As for our cast…Johnson can certainly director actors. As stated Ridley gets to show some real strength as Rey learns to manipulate The Force and become more of a hero. She’s a good actress and gives the role depth even when script weaknesses leave it all up to her. Driver is given some nice conflict to play with within Kylo Ren/Ben Solo and does a good job with it. He’s becoming a solid villain. Serkis is fine as Snoke who is basically an Emperor Palpatine retread. Hamil is great as Luke and gives one of his finest portrayals of the character, as does the late Carrie Fisher as his sister Leia. She will be missed moving forward and it was a welcome return for Hamil. Boyega and Isaac, sadly are given little to do and their characters don’t really grow that much from when we last saw them. Kelly Marie Tran is a bit bland as resistance mechanic Rose. Her character came across as a bit two dimensional and cliché. She didn’t leave an impression. Rounding out is Laura Dern doing nicely as a tough resistance Admiral and Benicio del Toro giving some life to his mysterious scoundrel.

So, overall, chapter eight is an improvement over the weak chapter seven, but still pales when placed up against chapters four through six. It had some good action, some striking visuals and did do some new things with some traditional Star Wars tropes. It’s weaknesses are it’s paper thin story and that it seems a bit dragged out considering it’s 150 minutes long and not a lot is accomplished till the last act. With Chapter IX awaiting us in 2019, there is obviously a lot left open, though it’s not quite an outright cliffhanger like Empire. Hopefully this series can really wrap this trilogy up with a bang for that final chapter, so far it’s not quite hit the mark, lofty though that mark may be.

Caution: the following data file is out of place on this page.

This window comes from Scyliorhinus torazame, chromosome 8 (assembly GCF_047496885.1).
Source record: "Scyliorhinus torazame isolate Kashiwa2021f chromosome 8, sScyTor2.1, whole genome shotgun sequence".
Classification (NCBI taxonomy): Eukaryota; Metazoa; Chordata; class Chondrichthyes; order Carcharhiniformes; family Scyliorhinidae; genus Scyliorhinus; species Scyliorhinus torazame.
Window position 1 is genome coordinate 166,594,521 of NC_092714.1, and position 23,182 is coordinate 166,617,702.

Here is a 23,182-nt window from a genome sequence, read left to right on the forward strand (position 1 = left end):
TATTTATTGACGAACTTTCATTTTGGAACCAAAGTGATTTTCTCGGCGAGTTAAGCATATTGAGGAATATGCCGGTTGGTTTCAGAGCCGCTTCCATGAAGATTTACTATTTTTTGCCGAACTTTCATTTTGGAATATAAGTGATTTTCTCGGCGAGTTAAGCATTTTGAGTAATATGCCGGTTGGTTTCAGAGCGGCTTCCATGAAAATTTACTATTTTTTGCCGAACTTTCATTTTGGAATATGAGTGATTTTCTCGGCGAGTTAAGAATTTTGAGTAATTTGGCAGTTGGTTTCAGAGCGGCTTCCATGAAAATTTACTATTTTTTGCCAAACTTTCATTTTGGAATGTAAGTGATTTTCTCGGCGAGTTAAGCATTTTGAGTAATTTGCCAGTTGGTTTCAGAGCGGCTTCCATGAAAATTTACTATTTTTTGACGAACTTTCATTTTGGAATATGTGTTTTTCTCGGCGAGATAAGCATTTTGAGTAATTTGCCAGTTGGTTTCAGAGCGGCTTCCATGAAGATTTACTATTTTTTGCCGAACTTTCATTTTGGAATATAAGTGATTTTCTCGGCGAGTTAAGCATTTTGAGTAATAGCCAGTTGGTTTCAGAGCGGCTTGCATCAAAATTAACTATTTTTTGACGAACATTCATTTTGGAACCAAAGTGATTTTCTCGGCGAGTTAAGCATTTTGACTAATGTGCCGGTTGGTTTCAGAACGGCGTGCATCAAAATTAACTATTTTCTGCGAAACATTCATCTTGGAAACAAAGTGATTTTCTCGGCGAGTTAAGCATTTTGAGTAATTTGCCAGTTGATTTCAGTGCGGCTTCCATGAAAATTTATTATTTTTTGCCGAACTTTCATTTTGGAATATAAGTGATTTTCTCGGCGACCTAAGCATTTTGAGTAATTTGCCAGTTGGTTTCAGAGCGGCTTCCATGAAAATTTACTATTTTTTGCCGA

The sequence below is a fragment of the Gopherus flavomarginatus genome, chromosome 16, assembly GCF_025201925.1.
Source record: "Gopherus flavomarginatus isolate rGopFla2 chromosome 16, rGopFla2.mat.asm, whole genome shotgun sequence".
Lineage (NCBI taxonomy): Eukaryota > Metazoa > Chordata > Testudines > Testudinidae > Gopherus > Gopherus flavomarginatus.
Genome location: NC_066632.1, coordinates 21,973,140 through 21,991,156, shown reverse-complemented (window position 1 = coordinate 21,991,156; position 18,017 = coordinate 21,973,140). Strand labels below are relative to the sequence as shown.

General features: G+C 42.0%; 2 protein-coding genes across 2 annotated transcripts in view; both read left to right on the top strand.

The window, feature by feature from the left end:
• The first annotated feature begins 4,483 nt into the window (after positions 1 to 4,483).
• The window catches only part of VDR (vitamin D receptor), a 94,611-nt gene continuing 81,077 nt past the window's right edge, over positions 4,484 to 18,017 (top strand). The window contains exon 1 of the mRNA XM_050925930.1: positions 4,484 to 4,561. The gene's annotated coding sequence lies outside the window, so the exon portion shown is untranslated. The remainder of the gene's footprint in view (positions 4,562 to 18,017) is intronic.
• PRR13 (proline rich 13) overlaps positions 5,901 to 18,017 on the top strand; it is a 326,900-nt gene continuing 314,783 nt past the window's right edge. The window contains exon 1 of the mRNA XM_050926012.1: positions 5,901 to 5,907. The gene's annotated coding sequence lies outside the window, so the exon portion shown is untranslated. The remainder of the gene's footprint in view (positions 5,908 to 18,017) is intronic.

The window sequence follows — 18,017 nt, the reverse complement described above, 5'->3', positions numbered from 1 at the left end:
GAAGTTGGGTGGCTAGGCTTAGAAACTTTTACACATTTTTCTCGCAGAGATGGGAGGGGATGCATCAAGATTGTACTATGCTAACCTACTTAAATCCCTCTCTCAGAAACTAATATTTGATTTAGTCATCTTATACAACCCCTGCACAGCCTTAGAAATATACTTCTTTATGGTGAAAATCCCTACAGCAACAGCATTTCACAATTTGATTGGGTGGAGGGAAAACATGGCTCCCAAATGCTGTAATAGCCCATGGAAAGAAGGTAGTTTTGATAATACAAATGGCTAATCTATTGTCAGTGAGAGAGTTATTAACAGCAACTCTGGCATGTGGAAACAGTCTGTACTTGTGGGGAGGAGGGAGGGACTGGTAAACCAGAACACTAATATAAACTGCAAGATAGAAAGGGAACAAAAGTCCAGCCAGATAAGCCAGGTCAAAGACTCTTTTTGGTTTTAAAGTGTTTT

-MonsterZero NJ

  3 Millenium Falcons.

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REVIEW: WAR FOR THE PLANET OF THE APES (2017)

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WAR FOR THE PLANET OF THE APES (2017)

Third installment of this series, that acts as both prequel and reboot, joins the war between humans and apes two years after the events of Dawn of the Planet of the Apes that started it. The war is starting to turn against Caesar (Andy Serkis) and the apes due to the aggressive methods of a psychotic colonel (Woody Harrelson). Caesar suffers personal loss and while on a mission of revenge, the apes are captured and enslaved by the colonel and his troops. Can Caesar free the apes and get them to a safe haven across the dessert before the colonel sees them all dead?

Second sequel is again directed by Matt Reeves, who co-wrote the script with Mark Bomback. As with Dawn this is an intense film both in terms of action and emotional depth and it’s all expertly directed by Reeves. Like his last go around, Reeves really gives his characters a three dimensional-ity and that certainly includes his motion capture CGI simians. This might be the most dramatically intense of the three films and when the action does come it’s a fast and furious spectacle that evokes some of the best war films. There are also some very subtle but clever nods to the original series, such as a mute little girl with a very familiar name.  The score is again by a returning Michael Giacchino and it adds atmosphere to a very solid entry in this clever re-imagining.